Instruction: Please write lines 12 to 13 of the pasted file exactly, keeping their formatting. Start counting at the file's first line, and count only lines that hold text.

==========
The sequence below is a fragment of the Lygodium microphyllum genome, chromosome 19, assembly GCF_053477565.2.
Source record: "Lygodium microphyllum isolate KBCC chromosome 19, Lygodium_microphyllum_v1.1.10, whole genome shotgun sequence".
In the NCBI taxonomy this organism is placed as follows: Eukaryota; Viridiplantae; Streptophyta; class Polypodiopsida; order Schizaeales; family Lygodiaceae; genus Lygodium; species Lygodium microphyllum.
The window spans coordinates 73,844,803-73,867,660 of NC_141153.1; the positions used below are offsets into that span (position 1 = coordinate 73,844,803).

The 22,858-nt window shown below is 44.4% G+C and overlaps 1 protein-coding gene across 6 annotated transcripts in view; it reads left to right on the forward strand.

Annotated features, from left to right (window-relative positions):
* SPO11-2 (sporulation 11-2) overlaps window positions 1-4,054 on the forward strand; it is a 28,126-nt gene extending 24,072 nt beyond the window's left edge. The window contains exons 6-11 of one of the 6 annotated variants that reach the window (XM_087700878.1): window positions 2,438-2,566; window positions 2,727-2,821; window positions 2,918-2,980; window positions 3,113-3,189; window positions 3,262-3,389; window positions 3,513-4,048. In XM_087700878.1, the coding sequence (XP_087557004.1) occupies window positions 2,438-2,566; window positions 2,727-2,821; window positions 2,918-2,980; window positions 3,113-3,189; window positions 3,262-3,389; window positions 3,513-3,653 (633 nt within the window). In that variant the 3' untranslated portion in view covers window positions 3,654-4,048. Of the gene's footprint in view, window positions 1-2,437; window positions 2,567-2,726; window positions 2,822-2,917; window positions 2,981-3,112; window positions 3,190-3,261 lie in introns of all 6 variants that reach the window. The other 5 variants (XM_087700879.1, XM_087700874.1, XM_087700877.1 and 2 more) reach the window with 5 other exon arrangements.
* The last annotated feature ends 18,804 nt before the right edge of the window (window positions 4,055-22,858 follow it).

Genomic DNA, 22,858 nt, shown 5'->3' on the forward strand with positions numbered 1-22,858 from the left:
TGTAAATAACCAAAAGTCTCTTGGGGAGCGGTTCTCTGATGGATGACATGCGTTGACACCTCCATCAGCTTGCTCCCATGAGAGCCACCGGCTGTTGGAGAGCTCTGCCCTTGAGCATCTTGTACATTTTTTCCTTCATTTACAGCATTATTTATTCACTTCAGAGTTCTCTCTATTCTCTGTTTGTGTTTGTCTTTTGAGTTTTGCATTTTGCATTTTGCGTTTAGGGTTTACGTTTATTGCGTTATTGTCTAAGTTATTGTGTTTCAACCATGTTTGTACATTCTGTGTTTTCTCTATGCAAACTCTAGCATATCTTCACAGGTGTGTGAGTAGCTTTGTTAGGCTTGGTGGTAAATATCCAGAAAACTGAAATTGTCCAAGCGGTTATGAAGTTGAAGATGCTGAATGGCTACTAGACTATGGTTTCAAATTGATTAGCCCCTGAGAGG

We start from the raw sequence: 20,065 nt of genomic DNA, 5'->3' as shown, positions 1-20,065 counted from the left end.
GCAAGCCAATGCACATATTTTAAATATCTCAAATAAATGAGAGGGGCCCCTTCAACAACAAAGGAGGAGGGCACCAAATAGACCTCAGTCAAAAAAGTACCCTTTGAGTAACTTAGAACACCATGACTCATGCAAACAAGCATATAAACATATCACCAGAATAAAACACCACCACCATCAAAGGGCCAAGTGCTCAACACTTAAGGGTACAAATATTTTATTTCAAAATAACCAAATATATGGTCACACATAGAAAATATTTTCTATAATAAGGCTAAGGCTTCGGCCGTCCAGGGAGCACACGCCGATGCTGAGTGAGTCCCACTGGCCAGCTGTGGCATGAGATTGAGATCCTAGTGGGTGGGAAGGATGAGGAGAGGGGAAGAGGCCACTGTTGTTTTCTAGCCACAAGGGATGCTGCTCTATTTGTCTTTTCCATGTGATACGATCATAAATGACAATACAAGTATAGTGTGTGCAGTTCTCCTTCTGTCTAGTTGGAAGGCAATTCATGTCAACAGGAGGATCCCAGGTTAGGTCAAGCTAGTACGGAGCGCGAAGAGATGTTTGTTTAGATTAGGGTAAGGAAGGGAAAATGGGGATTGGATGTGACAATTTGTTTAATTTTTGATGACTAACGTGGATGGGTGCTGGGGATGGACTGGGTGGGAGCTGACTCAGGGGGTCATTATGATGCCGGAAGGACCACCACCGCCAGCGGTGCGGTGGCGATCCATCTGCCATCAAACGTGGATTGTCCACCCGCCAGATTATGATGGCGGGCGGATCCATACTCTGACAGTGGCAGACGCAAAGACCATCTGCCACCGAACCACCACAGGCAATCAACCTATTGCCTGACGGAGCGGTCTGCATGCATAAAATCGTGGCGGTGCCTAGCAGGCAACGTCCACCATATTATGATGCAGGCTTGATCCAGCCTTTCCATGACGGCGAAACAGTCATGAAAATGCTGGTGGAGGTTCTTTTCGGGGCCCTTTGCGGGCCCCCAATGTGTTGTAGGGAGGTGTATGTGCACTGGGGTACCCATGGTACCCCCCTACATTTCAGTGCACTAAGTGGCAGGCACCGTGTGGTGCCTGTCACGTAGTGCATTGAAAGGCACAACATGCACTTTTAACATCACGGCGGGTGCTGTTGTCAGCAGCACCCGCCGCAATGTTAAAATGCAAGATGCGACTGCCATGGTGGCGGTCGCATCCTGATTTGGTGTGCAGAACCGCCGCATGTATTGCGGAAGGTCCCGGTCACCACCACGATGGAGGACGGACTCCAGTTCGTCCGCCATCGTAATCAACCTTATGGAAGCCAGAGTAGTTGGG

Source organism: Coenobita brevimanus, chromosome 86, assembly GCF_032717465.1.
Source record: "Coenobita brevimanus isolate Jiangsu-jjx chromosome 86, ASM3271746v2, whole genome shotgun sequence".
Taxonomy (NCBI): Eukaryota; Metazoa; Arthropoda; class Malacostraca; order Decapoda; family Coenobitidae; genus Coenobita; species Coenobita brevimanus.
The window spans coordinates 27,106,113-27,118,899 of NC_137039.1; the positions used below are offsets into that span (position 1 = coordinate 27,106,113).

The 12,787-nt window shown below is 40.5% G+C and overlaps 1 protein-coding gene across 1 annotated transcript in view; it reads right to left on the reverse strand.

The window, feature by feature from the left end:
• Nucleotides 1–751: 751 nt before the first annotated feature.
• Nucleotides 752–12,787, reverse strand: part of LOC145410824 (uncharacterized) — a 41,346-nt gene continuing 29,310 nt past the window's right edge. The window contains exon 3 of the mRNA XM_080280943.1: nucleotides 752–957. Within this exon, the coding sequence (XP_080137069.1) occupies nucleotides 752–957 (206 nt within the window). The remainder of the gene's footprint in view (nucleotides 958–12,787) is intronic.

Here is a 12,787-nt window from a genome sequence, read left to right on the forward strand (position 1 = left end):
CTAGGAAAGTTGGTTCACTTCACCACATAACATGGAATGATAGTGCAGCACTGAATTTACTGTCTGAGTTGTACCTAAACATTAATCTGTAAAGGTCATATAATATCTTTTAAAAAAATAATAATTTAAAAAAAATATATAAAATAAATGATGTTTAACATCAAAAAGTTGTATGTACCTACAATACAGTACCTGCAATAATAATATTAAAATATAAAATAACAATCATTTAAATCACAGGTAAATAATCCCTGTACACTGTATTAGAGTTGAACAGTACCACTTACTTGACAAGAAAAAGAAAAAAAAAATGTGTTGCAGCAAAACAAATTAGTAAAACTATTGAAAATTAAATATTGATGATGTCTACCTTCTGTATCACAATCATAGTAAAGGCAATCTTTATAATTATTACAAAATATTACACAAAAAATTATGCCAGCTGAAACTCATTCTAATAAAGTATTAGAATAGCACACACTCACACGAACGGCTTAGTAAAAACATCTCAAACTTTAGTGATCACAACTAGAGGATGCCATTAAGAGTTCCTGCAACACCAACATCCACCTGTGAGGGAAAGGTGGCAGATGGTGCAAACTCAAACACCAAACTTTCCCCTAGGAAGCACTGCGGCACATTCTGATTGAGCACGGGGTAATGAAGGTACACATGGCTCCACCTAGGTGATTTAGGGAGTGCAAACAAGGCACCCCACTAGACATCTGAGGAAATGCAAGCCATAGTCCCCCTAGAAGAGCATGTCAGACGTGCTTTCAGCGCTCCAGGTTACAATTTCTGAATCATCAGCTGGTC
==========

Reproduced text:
GCAAGCCAATGCACATATTTTAAATATCTCAAATAAATGAGAGGGGCCCCTTCAACAACAAAGGAGGAGGGCACCAAATAGACCTCAGTCAAAAAAGTACCCTTTGAGTAACTTAGAACACCATGACTCATGCAAACAAGCATATAAACATATCACCAGAATAAAACACCACCACCATCAAAGGGCCAAGTGCTCAACACTTAAGGGTACAAATATTTTATTTCAAAATAACCAAATATATGGTCACACATAGAAAATATTTTCTATAATAAGGCTAAGGCTTCGGCCGTCCAGGGAGCACACGCCGATGCTGAGTGAGTCCCACTGGCCAGCTGTGGCATGAGATTGAGATCCTAGTGGGTGGGAAGGATGAGGAGAGGGGAAGAGGCCACTGTTGTTTTCTAGCCACAAGGGATGCTGCTCTATTTGTCTTTTCCATGTGATACGATCATAAATGACAATACAAGTATAGTGTGTGCAGTTCTCCTTCTGTCTAGTTGGAAGGCAATTCATGTCAACAGGAGGATCCCAGGTTAGGTCAAGCTAGTACGGAGCGCGAAGAGATGTTTGTTTAGATTAGGGTAAGGAAGGGAAAATGGGGATTGGATGTGACAATTTGTTTAATTTTTGATGACTAACGTGGATGGGTGCTGGGGATGGACTGGGTGGGAGCTGACTCAGGGGGTCATTATGATGCCGGAAGGACCACCACCGCCAGCGGTGCGGTGGCGATCCATCTGCCATCAAACGTGGATTGTCCACCCGCCAGATTATGATGGCGGGCGGATCCATACTCTGACAGTGGCAGACGCAAAGACCATCTGCCACCGAACCACCACAGGCAATCAACCTATTGCCTGACGGAGCGGTCTGCATGCATAAAATCGTGGCGGTGCCTAGCAGGCAACGTCCACCATATTATGATGCAGGCTTGATCCAGCCTTTCCATGACGGCGAAACAGTCATGAAAATGCTGGTGGAGGTTCTTTTCGGGGCCCTTTGCGGGCCCCCAATGTGTTGTAGGGAGGTGTATGTGCACTGGGGTACCCATGGTACCCCCCTACATTTCAGTGCACTAAGTGGCAGGCACCGTGTGGTGCCTGTCACGTAGTGCATTGAAAGGCACAACATGCACTTTTAACATCACGGCGGGTGCTGTTGTCAGCAGCACCCGCCGCAATGTTAAAATGCAAGATGCGACTGCCATGGTGGCGGTCGCATCCTGATTTGGTGTGCAGAACCGCCGCATGTATTGCGGAAGGTCCCGGTCACCACCACGATGGAGGACGGACTCCAGTTCGTCCGCCATCGTAATCAACCTTATGGAAGCCAGAGTAGTTGGG

Source organism: Coenobita brevimanus, chromosome 86, assembly GCF_032717465.1.